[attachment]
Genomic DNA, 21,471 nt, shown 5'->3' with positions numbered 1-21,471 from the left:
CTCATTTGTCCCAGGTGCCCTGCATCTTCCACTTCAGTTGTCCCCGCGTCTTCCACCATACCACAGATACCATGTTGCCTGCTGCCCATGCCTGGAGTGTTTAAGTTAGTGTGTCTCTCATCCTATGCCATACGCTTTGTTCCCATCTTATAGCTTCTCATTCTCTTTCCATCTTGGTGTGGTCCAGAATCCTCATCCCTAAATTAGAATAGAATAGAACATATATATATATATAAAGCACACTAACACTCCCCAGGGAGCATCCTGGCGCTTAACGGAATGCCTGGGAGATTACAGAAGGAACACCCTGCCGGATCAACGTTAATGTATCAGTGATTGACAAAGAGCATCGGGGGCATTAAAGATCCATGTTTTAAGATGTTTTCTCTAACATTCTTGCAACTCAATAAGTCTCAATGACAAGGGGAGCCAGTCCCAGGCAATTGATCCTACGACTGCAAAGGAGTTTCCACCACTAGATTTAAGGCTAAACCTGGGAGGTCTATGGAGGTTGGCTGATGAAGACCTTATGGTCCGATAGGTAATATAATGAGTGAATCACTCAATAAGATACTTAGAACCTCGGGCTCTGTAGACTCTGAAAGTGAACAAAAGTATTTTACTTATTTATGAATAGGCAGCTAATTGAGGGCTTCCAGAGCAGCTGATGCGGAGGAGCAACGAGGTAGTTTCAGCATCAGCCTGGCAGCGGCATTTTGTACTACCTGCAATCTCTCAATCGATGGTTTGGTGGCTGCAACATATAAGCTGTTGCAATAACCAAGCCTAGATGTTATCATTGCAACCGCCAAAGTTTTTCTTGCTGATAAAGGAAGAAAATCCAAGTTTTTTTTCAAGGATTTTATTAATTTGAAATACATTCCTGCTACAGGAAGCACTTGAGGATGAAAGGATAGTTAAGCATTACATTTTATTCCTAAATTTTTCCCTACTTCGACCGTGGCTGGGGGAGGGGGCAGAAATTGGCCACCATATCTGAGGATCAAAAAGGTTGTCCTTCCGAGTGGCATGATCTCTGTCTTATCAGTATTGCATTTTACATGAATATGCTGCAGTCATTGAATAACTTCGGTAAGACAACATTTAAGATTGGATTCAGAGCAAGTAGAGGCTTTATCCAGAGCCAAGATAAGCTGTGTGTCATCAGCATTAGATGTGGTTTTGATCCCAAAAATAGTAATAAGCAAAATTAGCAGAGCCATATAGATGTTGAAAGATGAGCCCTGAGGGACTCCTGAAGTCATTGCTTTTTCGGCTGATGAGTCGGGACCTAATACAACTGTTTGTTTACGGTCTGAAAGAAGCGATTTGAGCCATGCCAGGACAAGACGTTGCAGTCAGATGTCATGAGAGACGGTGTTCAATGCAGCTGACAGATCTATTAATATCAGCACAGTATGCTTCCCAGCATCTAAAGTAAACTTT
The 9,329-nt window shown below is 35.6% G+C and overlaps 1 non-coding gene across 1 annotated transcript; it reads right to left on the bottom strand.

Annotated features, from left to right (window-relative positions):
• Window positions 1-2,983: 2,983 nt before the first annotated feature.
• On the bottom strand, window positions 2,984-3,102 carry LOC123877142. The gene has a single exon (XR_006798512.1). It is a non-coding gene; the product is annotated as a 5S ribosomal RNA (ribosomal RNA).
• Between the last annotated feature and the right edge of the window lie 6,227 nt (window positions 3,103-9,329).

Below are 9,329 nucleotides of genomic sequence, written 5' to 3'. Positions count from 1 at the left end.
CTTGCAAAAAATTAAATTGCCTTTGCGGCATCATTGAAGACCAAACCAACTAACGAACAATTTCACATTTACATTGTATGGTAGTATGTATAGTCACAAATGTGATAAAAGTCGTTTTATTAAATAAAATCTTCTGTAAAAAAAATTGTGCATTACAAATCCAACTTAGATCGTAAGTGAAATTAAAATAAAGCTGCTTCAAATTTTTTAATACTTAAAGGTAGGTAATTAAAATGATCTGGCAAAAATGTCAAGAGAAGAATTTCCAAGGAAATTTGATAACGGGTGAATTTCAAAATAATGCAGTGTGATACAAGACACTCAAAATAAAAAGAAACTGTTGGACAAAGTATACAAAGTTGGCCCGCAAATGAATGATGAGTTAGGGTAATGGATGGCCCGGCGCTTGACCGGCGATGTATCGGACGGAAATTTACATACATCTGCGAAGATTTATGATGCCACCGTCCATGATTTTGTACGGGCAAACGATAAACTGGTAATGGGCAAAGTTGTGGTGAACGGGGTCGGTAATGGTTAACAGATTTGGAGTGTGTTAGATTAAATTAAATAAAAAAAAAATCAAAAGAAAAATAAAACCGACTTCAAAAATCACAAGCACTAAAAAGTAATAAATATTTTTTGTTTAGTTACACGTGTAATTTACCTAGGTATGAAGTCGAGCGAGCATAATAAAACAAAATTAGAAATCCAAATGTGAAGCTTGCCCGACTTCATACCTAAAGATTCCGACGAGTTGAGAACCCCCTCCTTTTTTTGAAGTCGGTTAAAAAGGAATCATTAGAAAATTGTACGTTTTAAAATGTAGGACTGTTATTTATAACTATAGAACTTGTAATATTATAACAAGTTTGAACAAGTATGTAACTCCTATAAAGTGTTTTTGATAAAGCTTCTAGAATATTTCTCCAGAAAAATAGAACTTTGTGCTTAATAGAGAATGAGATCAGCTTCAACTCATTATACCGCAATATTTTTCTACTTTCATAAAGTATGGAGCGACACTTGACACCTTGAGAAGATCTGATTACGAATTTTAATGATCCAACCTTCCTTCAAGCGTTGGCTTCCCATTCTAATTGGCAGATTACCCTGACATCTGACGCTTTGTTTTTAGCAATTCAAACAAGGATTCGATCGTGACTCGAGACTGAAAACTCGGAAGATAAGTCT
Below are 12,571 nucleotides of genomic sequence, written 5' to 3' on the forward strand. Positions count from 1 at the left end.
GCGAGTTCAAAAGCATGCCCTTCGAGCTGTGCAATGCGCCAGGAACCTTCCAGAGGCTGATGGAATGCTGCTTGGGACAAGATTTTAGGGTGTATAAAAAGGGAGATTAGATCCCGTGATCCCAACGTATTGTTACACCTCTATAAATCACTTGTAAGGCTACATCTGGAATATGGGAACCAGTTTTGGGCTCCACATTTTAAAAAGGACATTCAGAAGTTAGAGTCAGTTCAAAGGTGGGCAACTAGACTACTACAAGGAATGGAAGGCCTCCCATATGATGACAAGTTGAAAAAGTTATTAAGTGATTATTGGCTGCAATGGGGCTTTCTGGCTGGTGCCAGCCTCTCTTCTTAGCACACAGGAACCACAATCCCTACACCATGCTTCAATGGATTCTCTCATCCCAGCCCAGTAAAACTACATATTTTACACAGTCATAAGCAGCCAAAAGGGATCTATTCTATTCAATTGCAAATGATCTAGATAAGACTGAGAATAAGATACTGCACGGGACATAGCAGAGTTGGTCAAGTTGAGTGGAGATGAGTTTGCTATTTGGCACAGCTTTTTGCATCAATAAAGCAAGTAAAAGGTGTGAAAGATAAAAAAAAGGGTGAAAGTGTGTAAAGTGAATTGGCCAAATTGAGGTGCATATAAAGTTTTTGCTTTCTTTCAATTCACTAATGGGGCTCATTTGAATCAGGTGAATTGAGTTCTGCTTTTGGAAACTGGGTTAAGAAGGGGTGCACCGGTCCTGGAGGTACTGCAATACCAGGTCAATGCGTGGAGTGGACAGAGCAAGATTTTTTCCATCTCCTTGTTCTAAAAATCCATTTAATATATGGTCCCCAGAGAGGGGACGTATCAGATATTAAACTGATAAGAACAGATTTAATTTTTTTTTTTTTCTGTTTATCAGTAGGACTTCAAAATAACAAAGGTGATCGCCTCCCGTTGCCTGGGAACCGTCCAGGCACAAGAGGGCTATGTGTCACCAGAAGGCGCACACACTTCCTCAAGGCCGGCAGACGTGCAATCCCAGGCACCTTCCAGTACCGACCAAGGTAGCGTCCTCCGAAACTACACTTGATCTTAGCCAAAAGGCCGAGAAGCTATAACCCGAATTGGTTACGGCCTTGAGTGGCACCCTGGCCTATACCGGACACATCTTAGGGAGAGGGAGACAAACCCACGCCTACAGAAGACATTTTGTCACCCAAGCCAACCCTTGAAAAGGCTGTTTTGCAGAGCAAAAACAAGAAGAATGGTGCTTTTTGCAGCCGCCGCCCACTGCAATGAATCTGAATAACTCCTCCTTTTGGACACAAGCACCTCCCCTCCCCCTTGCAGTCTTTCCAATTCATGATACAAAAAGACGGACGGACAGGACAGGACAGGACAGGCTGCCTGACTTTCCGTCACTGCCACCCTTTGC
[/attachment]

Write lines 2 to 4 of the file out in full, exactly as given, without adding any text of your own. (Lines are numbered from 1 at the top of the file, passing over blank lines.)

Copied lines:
CTCATTTGTCCCAGGTGCCCTGCATCTTCCACTTCAGTTGTCCCCGCGTCTTCCACCATACCACAGATACCATGTTGCCTGCTGCCCATGCCTGGAGTGTTTAAGTTAGTGTGTCTCTCATCCTATGCCATACGCTTTGTTCCCATCTTATAGCTTCTCATTCTCTTTCCATCTTGGTGTGGTCCAGAATCCTCATCCCTAAATTAGAATAGAATAGAACATATATATATATATAAAGCACACTAACACTCCCCAGGGAGCATCCTGGCGCTTAACGGAATGCCTGGGAGATTACAGAAGGAACACCCTGCCGGATCAACGTTAATGTATCAGTGATTGACAAAGAGCATCGGGGGCATTAAAGATCCATGTTTTAAGATGTTTTCTCTAACATTCTTGCAACTCAATAAGTCTCAATGACAAGGGGAGCCAGTCCCAGGCAATTGATCCTACGACTGCAAAGGAGTTTCCACCACTAGATTTAAGGCTAAACCTGGGAGGTCTATGGAGGTTGGCTGATGAAGACCTTATGGTCCGATAGGTAATATAATGAGTGAATCACTCAATAAGATACTTAGAACCTCGGGCTCTGTAGACTCTGAAAGTGAACAAAAGTATTTTACTTATTTATGAATAGGCAGCTAATTGAGGGCTTCCAGAGCAGCTGATGCGGAGGAGCAACGAGGTAGTTTCAGCATCAGCCTGGCAGCGGCATTTTGTACTACCTGCAATCTCTCAATCGATGGTTTGGTGGCTGCAACATATAAGCTGTTGCAATAACCAAGCCTAGATGTTATCATTGCAACCGCCAAAGTTTTTCTTGCTGATAAAGGAAGAAAATCCAAGTTTTTTTTCAAGGATTTTATTAATTTGAAATACATTCCTGCTACAGGAAGCACTTGAGGATGAAAGGATAGTTAAGCATTACATTTTATTCCTAAATTTTTCCCTACTTCGACCGTGGCTGGGGGAGGGGGCAGAAATTGGCCACCATATCTGAGGATCAAAAAGGTTGTCCTTCCGAGTGGCATGATCTCTGTCTTATCAGTATTGCATTTTACATGAATATGCTGCAGTCATTGAATAACTTCGGTAAGACAACATTTAAGATTGGATTCAGAGCAAGTAGAGGCTTTATCCAGAGCCAAGATAAGCTGTGTGTCATCAGCATTAGATGTGGTTTTGATCCCAAAAATAGTAATAAGCAAAATTAGCAGAGCCATATAGATGTTGAAAGATGAGCCCTGAGGGACTCCTGAAGTCATTGCTTTTTCGGCTGATGAGTCGGGACCTAATACAACTGTTTGTTTACGGTCTGAAAGAAGCGATTTGAGCCATGCCAGGACAAGACGTTGCAGTCAGATGTCATGAGAGACGGTGTTCAATGCAGCTGACAGATCTATTAATATCAGCACAGTATGCTTCCCAGCATCTAAAGTAAACTTT
The 9,329-nt window shown below is 35.6% G+C and overlaps 1 non-coding gene across 1 annotated transcript; it reads right to left on the bottom strand.

Annotated features, from left to right (window-relative positions):